10 Real Honeypot Operations That Played Out Like Spy Thrillers
The honeypot might be the most glamorized espionage technique in fiction. It’s a tale of hushed phone calls and late-night rendezvous, of secrets whispered through lying lips. But femme fatales and lovers’ plots are not exclusive to fiction. Although the honeypot isn’t used as often as other spy techniques, it still has a place in the real world.
10. For The Love Of Clayton Lonetree
There was never a man lonelier than Clayton Lonetree. A Navajo native, Sergeant Lonetree was stationed at the US embassy in Moscow during the Cold War, and unlike many of the other Marine guards on base, Clayton didn’t have a wife or a girlfriend to write to him. He took to heavy drinking, which distanced him even more from his colleagues in the Corps.
Disconsolate and increasingly disillusioned with his assignment abroad, Clayton nevertheless refused to request a transfer. He came from a long line of proud Marines, distinguished Navajos who had died serving their country in past wars, and he wasn’t keen to be the one who stained the family name.
That’s when lonely Clayton Lonetree met Violetta Seina.
The two first crossed paths at a Marine ball in November 1985, and Clayton was smitten from the start. Violetta was a new translator at the embassy. She was beautiful, young, Russian, and exotic. Even better, she took a liking to Lonetree. They began taking long walks before sojourning to Violetta’s apartment for the night. Before long, Clayton Lonetree professed his love to Violetta. To his delight, she returned the sentiment.
It was a dangerous time to love a Russian. Lonetree recognized their situation for what it was, and he went to great lengths to make sure he wasn’t being followed to Violetta’s apartment. After they had been dating in secret for several months, Violetta introduced Clayton to her uncle, who lavished Clayton with just as much attention as Violetta had. Uncle Sasha seemed eager to learn about every aspect of Clayton Lonetree’s life, especially his work at the embassy. At some point, Clayton began to realize the truth . . . kind old Uncle Sasha was a KGB agent. In all likelihood, so was Violetta. He’d been duped.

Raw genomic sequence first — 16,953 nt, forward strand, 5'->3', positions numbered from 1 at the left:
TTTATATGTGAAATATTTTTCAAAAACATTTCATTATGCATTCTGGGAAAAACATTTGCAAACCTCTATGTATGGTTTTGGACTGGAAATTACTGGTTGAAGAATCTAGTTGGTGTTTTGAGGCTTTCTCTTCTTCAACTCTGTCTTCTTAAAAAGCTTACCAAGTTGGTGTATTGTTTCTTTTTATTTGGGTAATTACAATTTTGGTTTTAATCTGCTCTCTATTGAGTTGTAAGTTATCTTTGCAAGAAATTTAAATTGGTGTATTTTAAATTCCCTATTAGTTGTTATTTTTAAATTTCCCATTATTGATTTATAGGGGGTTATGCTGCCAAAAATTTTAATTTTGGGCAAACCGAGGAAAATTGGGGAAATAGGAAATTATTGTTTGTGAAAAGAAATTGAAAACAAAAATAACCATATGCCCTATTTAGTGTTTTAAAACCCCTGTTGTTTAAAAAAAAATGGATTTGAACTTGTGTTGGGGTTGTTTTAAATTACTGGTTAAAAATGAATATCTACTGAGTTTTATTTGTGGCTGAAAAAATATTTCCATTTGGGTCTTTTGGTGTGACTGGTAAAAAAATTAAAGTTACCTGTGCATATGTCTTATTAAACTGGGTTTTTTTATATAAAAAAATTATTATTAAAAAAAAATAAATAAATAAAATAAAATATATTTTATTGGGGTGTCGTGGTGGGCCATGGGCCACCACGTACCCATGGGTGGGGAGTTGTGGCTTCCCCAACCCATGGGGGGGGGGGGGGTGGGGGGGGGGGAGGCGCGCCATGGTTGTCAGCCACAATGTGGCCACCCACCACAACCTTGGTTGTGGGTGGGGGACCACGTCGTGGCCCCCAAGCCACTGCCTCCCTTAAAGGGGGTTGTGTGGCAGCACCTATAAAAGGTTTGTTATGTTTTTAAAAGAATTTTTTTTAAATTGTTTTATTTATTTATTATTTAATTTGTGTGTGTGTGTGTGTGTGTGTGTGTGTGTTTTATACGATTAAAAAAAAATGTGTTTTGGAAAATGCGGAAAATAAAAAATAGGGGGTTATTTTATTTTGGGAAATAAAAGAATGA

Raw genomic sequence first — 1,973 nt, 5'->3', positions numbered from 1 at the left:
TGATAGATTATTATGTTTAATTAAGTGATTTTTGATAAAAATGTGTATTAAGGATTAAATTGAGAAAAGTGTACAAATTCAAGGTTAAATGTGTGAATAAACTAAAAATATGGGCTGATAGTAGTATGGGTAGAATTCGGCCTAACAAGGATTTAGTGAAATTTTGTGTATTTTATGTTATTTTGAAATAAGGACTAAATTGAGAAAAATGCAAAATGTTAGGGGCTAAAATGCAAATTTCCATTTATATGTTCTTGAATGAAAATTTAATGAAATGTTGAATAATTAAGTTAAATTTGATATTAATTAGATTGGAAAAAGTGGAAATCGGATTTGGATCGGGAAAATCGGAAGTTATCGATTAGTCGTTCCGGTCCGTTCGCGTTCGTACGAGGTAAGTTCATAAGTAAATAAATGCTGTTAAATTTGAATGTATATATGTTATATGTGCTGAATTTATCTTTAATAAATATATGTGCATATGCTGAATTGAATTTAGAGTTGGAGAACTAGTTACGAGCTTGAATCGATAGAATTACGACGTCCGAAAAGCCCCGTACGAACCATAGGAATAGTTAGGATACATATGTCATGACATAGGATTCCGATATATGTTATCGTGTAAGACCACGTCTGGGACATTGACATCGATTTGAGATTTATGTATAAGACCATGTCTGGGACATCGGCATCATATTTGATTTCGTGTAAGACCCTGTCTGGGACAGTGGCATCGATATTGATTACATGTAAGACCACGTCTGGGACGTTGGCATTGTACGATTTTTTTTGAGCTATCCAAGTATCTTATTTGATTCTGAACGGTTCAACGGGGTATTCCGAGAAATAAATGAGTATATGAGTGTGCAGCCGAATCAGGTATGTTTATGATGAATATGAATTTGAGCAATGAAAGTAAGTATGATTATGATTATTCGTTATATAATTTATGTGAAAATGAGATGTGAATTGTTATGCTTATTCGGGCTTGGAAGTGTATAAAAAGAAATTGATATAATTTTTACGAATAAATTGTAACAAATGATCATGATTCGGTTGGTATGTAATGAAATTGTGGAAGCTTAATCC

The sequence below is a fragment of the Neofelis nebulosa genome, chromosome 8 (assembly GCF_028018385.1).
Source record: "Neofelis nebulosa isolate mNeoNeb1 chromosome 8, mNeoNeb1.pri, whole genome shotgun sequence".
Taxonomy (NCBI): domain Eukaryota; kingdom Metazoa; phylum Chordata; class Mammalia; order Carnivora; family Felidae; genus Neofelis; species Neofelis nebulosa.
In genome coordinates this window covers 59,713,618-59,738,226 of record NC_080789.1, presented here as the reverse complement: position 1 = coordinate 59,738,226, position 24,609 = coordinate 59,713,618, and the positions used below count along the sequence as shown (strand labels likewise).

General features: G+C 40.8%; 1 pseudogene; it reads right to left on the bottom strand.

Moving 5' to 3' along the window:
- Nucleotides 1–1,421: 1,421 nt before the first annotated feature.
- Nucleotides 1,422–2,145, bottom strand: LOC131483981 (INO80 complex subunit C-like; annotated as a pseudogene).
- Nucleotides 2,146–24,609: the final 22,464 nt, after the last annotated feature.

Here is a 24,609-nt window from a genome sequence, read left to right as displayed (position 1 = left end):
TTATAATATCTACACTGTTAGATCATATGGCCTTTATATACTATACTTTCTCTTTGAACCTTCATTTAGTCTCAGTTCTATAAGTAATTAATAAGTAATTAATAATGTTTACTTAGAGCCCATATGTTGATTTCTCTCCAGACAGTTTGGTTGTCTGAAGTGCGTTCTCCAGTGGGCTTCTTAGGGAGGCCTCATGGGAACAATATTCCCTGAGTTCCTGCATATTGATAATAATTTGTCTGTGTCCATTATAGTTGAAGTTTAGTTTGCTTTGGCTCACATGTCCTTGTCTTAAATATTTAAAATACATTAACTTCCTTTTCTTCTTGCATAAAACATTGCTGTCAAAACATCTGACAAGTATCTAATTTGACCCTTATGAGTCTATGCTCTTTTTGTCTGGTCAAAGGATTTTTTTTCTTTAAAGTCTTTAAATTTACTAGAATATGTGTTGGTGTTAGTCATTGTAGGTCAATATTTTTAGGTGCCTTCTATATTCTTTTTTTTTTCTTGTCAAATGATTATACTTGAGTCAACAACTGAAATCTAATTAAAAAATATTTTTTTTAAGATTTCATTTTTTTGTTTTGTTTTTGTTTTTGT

But if love isn’t entirely blind, it’s at least tenacious. Lonetree doubled his efforts at secrecy and kept meeting with Violetta and Sasha for six more months, until he was scheduled to return home. Only Lonetree didn’t want to go back. At his request, he was assigned to the embassy in Vienna where he continued to meet with Sasha. He began selling documents and embassy blueprints to Sasha, stashing the money for a return trip to Moscow to marry Violetta. He revealed the identities of CIA agents in Austria. He gave Sasha everything the man asked for, seduced by promises of a reunion with Violetta.